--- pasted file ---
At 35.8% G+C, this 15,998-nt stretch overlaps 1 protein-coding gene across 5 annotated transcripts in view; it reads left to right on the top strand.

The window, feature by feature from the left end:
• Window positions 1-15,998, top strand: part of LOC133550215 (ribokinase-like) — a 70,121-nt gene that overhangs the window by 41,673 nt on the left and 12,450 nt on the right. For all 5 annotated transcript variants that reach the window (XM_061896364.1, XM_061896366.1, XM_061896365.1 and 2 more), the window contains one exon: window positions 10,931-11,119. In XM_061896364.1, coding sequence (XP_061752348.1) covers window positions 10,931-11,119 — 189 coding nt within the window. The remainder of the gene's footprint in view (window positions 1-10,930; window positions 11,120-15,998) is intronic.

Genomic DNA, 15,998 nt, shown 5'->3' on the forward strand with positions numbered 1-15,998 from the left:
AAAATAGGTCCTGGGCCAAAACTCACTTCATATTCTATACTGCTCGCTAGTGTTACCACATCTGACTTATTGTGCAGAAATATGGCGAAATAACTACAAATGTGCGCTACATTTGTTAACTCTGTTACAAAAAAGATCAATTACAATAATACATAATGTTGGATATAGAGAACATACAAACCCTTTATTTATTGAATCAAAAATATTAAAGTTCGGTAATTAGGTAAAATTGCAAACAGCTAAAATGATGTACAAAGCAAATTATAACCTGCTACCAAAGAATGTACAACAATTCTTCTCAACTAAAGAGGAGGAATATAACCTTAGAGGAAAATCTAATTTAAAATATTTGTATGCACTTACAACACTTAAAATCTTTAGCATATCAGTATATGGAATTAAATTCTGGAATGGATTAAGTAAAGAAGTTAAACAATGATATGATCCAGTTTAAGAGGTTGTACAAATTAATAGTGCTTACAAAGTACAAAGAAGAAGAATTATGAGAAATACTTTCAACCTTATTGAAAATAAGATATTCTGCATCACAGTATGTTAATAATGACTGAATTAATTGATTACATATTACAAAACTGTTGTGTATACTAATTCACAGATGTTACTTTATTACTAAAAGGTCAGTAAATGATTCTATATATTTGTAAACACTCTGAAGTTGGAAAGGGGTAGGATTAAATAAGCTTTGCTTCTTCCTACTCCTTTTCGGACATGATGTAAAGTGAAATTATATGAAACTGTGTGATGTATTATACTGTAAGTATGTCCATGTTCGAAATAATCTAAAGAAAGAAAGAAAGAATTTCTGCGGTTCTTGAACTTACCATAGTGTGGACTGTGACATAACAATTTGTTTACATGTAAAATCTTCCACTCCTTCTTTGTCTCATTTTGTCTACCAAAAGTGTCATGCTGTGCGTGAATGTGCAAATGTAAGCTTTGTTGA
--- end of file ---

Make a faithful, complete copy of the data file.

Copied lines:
At 35.8% G+C, this 15,998-nt stretch overlaps 1 protein-coding gene across 5 annotated transcripts in view; it reads left to right on the top strand.

The window, feature by feature from the left end:
• Window positions 1-15,998, top strand: part of LOC133550215 (ribokinase-like) — a 70,121-nt gene that overhangs the window by 41,673 nt on the left and 12,450 nt on the right. For all 5 annotated transcript variants that reach the window (XM_061896364.1, XM_061896366.1, XM_061896365.1 and 2 more), the window contains one exon: window positions 10,931-11,119. In XM_061896364.1, coding sequence (XP_061752348.1) covers window positions 10,931-11,119 — 189 coding nt within the window. The remainder of the gene's footprint in view (window positions 1-10,930; window positions 11,120-15,998) is intronic.

Genomic DNA, 15,998 nt, shown 5'->3' on the forward strand with positions numbered 1-15,998 from the left:
AAAATAGGTCCTGGGCCAAAACTCACTTCATATTCTATACTGCTCGCTAGTGTTACCACATCTGACTTATTGTGCAGAAATATGGCGAAATAACTACAAATGTGCGCTACATTTGTTAACTCTGTTACAAAAAAGATCAATTACAATAATACATAATGTTGGATATAGAGAACATACAAACCCTTTATTTATTGAATCAAAAATATTAAAGTTCGGTAATTAGGTAAAATTGCAAACAGCTAAAATGATGTACAAAGCAAATTATAACCTGCTACCAAAGAATGTACAACAATTCTTCTCAACTAAAGAGGAGGAATATAACCTTAGAGGAAAATCTAATTTAAAATATTTGTATGCACTTACAACACTTAAAATCTTTAGCATATCAGTATATGGAATTAAATTCTGGAATGGATTAAGTAAAGAAGTTAAACAATGATATGATCCAGTTTAAGAGGTTGTACAAATTAATAGTGCTTACAAAGTACAAAGAAGAAGAATTATGAGAAATACTTTCAACCTTATTGAAAATAAGATATTCTGCATCACAGTATGTTAATAATGACTGAATTAATTGATTACATATTACAAAACTGTTGTGTATACTAATTCACAGATGTTACTTTATTACTAAAAGGTCAGTAAATGATTCTATATATTTGTAAACACTCTGAAGTTGGAAAGGGGTAGGATTAAATAAGCTTTGCTTCTTCCTACTCCTTTTCGGACATGATGTAAAGTGAAATTATATGAAACTGTGTGATGTATTATACTGTAAGTATGTCCATGTTCGAAATAATCTAAAGAAAGAAAGAAAGAATTTCTGCGGTTCTTGAACTTACCATAGTGTGGACTGTGACATAACAATTTGTTTACATGTAAAATCTTCCACTCCTTCTTTGTCTCATTTTGTCTACCAAAAGTGTCATGCTGTGCGTGAATGTGCAAATGTAAGCTTTGTTGA